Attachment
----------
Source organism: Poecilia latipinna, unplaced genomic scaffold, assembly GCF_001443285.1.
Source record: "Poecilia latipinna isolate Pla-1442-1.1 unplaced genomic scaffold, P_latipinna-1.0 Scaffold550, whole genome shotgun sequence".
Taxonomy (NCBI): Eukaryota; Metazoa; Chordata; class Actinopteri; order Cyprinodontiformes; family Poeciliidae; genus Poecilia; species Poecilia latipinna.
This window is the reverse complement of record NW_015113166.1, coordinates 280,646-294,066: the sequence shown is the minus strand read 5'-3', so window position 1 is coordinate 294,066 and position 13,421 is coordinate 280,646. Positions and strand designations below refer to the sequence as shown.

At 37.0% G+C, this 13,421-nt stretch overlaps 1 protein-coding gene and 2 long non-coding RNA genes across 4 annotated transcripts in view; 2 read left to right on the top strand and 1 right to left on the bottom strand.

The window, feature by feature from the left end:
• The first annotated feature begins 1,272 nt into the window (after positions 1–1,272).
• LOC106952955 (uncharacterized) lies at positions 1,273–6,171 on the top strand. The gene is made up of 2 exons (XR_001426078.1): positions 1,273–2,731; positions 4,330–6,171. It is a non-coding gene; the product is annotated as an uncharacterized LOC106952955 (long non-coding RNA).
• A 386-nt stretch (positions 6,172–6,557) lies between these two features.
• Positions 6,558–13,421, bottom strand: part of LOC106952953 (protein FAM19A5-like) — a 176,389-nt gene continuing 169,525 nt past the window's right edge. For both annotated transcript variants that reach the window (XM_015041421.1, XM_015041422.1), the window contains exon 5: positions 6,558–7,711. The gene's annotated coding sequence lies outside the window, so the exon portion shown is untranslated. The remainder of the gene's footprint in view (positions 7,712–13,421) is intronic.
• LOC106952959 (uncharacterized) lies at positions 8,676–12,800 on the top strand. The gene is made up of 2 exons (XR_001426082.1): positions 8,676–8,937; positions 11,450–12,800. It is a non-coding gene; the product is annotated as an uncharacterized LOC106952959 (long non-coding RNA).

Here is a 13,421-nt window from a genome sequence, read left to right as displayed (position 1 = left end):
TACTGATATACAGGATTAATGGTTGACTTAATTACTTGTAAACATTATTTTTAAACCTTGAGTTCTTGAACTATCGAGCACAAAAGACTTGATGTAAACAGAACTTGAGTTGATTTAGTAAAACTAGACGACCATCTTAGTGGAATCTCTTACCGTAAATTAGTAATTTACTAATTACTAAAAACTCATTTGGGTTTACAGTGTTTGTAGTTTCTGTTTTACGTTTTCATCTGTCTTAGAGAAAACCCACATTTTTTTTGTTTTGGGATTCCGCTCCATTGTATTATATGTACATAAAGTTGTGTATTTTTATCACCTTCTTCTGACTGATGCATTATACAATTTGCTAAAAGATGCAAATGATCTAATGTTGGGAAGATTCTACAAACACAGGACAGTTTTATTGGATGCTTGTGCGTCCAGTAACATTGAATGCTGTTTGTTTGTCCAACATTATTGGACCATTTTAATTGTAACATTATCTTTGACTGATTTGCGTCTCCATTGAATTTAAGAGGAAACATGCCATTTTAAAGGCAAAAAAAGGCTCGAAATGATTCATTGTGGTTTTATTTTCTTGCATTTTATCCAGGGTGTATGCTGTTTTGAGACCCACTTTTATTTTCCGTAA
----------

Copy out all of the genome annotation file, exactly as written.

Source organism: Poecilia latipinna, unplaced genomic scaffold, assembly GCF_001443285.1.
Source record: "Poecilia latipinna isolate Pla-1442-1.1 unplaced genomic scaffold, P_latipinna-1.0 Scaffold550, whole genome shotgun sequence".
Taxonomy (NCBI): Eukaryota; Metazoa; Chordata; class Actinopteri; order Cyprinodontiformes; family Poeciliidae; genus Poecilia; species Poecilia latipinna.
This window is the reverse complement of record NW_015113166.1, coordinates 280,646-294,066: the sequence shown is the minus strand read 5'-3', so window position 1 is coordinate 294,066 and position 13,421 is coordinate 280,646. Positions and strand designations below refer to the sequence as shown.

At 37.0% G+C, this 13,421-nt stretch overlaps 1 protein-coding gene and 2 long non-coding RNA genes across 4 annotated transcripts in view; 2 read left to right on the top strand and 1 right to left on the bottom strand.

The window, feature by feature from the left end:
• The first annotated feature begins 1,272 nt into the window (after positions 1–1,272).
• LOC106952955 (uncharacterized) lies at positions 1,273–6,171 on the top strand. The gene is made up of 2 exons (XR_001426078.1): positions 1,273–2,731; positions 4,330–6,171. It is a non-coding gene; the product is annotated as an uncharacterized LOC106952955 (long non-coding RNA).
• A 386-nt stretch (positions 6,172–6,557) lies between these two features.
• Positions 6,558–13,421, bottom strand: part of LOC106952953 (protein FAM19A5-like) — a 176,389-nt gene continuing 169,525 nt past the window's right edge. For both annotated transcript variants that reach the window (XM_015041421.1, XM_015041422.1), the window contains exon 5: positions 6,558–7,711. The gene's annotated coding sequence lies outside the window, so the exon portion shown is untranslated. The remainder of the gene's footprint in view (positions 7,712–13,421) is intronic.
• LOC106952959 (uncharacterized) lies at positions 8,676–12,800 on the top strand. The gene is made up of 2 exons (XR_001426082.1): positions 8,676–8,937; positions 11,450–12,800. It is a non-coding gene; the product is annotated as an uncharacterized LOC106952959 (long non-coding RNA).

Here is a 13,421-nt window from a genome sequence, read left to right as displayed (position 1 = left end):
TACTGATATACAGGATTAATGGTTGACTTAATTACTTGTAAACATTATTTTTAAACCTTGAGTTCTTGAACTATCGAGCACAAAAGACTTGATGTAAACAGAACTTGAGTTGATTTAGTAAAACTAGACGACCATCTTAGTGGAATCTCTTACCGTAAATTAGTAATTTACTAATTACTAAAAACTCATTTGGGTTTACAGTGTTTGTAGTTTCTGTTTTACGTTTTCATCTGTCTTAGAGAAAACCCACATTTTTTTTGTTTTGGGATTCCGCTCCATTGTATTATATGTACATAAAGTTGTGTATTTTTATCACCTTCTTCTGACTGATGCATTATACAATTTGCTAAAAGATGCAAATGATCTAATGTTGGGAAGATTCTACAAACACAGGACAGTTTTATTGGATGCTTGTGCGTCCAGTAACATTGAATGCTGTTTGTTTGTCCAACATTATTGGACCATTTTAATTGTAACATTATCTTTGACTGATTTGCGTCTCCATTGAATTTAAGAGGAAACATGCCATTTTAAAGGCAAAAAAAGGCTCGAAATGATTCATTGTGGTTTTATTTTCTTGCATTTTATCCAGGGTGTATGCTGTTTTGAGACCCACTTTTATTTTCCGTAA